Featured image: Director of Monash IRT, Professor Ravi Ravitharan. Image courtesy of Monash University. 

Five universities and five key railway industry and regulatory entities have come together to form the Australian Railway Research and Innovation Network (AusRRIN), with the aim of delivering critical railway research to support the railway manufacturing sector. 

The network was launched on 22 November by Senator  Tim Ayres, Assistant Minister for Trade and Assistant Minister for Manufacturing, together with the National Rail Manufacturing Advocate, Ms Jacqui Walters. 

AusRRIN will be formalised through the signing of a Memorandum of Understanding (MOU) between Monash University through its Institute of Railway Technology (IRT), Central Queensland University, University of Queensland, University of Wollongong and the University of Technology Sydney. 

These leading Australian universities were recognised individually for delivering excellence in railway research and will join five railway industry entities – the Office of the National Rail Safety Regulator (ONRSR), Rail Industry Safety and Standards Board (RISSB), Australasian Railway Association (ARA), the Rail Track Association Australia (RTAA), and the Institution of Railway Signal Engineers (IRSE) – to create AusRRIN.

The AusRRIN partners will cooperate to identify and deliver critical railway research and innovation necessary for the future of Australia’s railways and to advance an associated rail manufacturing sector in support of the Australian government’s National Rail Manufacturing Plan, a nationally coordinated approach to rail manufacturing. 

“The AusRRIN initiative is a great example of the collaboration between research and industry that the Government is supporting under the National Rail Manufacturing Plan, and our recently announced National Rail Procurement and Manufacturing Strategy,” Mr Ayres said. 

“I look forward to AusRRIN’s contribution to the development of trains that are designed and built to Australia’s unique condition – lowering costs for government and industry, improving the quality of the commuter experience and lowering our national transport emissions.”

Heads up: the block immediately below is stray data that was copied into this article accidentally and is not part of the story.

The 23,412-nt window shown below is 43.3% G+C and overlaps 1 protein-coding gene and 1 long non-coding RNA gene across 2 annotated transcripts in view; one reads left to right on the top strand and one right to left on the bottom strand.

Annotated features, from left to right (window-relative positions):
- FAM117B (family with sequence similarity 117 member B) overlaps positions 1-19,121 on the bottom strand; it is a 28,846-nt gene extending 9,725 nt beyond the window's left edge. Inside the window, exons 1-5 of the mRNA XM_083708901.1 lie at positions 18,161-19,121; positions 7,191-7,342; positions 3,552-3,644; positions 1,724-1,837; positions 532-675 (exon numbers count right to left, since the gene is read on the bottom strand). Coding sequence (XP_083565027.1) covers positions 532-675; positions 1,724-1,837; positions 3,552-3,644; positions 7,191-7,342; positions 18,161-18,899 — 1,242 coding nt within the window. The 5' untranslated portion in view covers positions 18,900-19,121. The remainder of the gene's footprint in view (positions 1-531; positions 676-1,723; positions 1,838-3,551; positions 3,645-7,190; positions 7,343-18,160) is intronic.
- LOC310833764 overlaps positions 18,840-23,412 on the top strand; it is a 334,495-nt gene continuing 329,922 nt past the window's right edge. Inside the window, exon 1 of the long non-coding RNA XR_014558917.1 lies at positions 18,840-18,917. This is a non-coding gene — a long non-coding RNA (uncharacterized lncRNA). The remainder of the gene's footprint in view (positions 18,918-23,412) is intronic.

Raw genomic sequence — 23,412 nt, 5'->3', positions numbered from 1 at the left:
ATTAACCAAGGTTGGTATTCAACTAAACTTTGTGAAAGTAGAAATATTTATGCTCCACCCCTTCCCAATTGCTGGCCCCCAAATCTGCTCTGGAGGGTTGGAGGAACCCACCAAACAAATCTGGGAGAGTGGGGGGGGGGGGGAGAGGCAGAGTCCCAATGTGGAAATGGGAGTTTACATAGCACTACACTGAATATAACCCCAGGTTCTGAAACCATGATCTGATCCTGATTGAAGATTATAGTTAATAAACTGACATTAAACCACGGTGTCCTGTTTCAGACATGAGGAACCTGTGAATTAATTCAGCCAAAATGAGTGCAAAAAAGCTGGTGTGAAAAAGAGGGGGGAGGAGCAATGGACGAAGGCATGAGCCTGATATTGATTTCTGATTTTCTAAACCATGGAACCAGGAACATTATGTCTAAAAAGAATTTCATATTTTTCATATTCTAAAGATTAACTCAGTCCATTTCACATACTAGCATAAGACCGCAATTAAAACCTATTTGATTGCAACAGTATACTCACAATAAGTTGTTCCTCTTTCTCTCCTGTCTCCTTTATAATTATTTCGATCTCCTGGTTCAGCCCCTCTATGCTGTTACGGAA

Ms Walters said that strong research and innovation is a key enabler to build at scale, a sustainable, advanced manufacturing base in Australia. 

“We can build on the capabilities of Australian manufacturing to design and construct efficient, modern, low emission rolling stock that will carry Australians and freight for decades to come. We can export decarbonised products to the world,” Ms Walters said.

Director of Monash IRT, Professor Ravi Ravitharan, said, there are many reasons to get excited about the future of railway transportation in Australia.

“Adopting targeted research and innovation has already transformed Australia to become the global benchmark for heavy haul railways,” Pr Ravitharan said. 

“The AusRRIN initiative will strengthen research and innovation capabilities in Australia and is crucial in supporting and shaping Australia’s railways for the future. Advanced technologies will continue to play a critical role to improve efficiencies, safety, resilience and sustainability, and in seamlessly integrating multi modal transport networks to meet Australia’s changing demands.

“In addition, railways will play an important role in supporting Australia’s ambitions to achieve a net zero carbon emissions reduction target by 2050.”

Featured image: Director of Monash IRT, Professor Ravi Ravitharan. Image courtesy of Monash University. 

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